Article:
Original author: Tommy Nguyen

There are various DNS solutions available on Fedora, including but not limited to dnsmasq, BIND, Unbound, etc. systemd-resolved has some overlapping functionality with Unbound and other solutions, but is known to be buggy and feature incomplete. dnscrypt-proxy is not that widely used, but contains blocking and a built-in DNS-over-HTTPS server. Unbound can be combined with dnscrypt-proxy for example by forwarding requests, however, they overlap with blocking capabilities and caching. Generally speaking, you would use dnscrypt-proxy for DNS-over-HTTPS and other solutions for DNS-over-TLS.

Interoperability with systemd-resolved

A lot of guides suggest disabling systemd-resolved when using dnscrypt. However, it is relatively straight forward to get it working. A couple of things to note:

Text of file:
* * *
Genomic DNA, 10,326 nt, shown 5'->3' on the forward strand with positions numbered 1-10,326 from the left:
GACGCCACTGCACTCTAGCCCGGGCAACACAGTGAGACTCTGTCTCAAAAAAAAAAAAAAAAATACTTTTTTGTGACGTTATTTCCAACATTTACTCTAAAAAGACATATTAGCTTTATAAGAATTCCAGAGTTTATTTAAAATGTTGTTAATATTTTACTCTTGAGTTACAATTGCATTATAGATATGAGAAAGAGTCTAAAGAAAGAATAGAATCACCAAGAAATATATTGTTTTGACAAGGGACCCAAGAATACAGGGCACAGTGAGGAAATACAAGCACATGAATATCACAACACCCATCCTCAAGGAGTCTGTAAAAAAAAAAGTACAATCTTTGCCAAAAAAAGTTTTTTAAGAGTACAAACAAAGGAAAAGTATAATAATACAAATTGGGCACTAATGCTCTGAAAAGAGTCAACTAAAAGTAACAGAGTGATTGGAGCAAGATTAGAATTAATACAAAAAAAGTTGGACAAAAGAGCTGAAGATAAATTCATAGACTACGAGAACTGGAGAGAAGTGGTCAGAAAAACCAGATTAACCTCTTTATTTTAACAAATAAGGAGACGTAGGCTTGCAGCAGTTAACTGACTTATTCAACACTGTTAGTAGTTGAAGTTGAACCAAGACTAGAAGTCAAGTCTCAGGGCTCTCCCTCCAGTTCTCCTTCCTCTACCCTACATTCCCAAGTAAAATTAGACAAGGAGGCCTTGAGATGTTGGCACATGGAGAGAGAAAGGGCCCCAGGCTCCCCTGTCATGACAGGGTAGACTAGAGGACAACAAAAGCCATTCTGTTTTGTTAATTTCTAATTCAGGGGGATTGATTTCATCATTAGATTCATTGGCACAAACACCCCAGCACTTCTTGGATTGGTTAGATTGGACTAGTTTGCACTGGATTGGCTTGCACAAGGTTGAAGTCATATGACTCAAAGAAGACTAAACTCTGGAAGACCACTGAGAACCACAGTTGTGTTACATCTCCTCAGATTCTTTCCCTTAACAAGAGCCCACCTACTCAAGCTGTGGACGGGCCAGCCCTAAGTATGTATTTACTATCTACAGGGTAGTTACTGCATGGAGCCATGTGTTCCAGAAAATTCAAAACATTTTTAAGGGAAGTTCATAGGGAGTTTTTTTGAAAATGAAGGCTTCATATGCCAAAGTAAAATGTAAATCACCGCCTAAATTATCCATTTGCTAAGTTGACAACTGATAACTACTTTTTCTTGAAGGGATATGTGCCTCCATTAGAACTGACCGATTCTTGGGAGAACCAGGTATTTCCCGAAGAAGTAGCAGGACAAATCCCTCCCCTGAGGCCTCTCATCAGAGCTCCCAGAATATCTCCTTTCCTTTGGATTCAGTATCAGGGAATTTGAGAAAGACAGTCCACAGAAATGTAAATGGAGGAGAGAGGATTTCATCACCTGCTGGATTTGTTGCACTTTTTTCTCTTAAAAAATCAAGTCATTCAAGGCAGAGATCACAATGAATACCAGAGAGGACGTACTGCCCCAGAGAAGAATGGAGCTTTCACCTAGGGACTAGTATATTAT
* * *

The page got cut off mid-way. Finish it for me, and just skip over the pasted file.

• systemd-resolved will not do any caching when it detects another resolver running on localhost (i.e, dnscrypt), so resolvectl statistics will be misleading

  • it will claim no DNSSEC support, although we can test this later

One footgun is that systemd-resolved will use a fallback resolver if DNS resolution doesn’t work for some reason. This is obviously undesirable because it might result in traffic being sent unencrypted. The solution is to ensure that traffic is only sent to dnscrypt-proxy and that there are no fallback resolvers.

First, in Network Manager, ensure that your DNS server points to Then, we’re going to create a config file in /etc/systemd/resolved.conf.d/dns_servers.conf with the following contents:


If everything worked correctly, running resolvectl status should show something similar to:

         Protocols: LLMNR=resolve -mDNS -DNSOverTLS DNSSEC=no/unsupported
  resolv.conf mode: stub
Current DNS Server:
       DNS Servers:
        DNS Domain: ~.

Now how do we actually test if everything is working properly?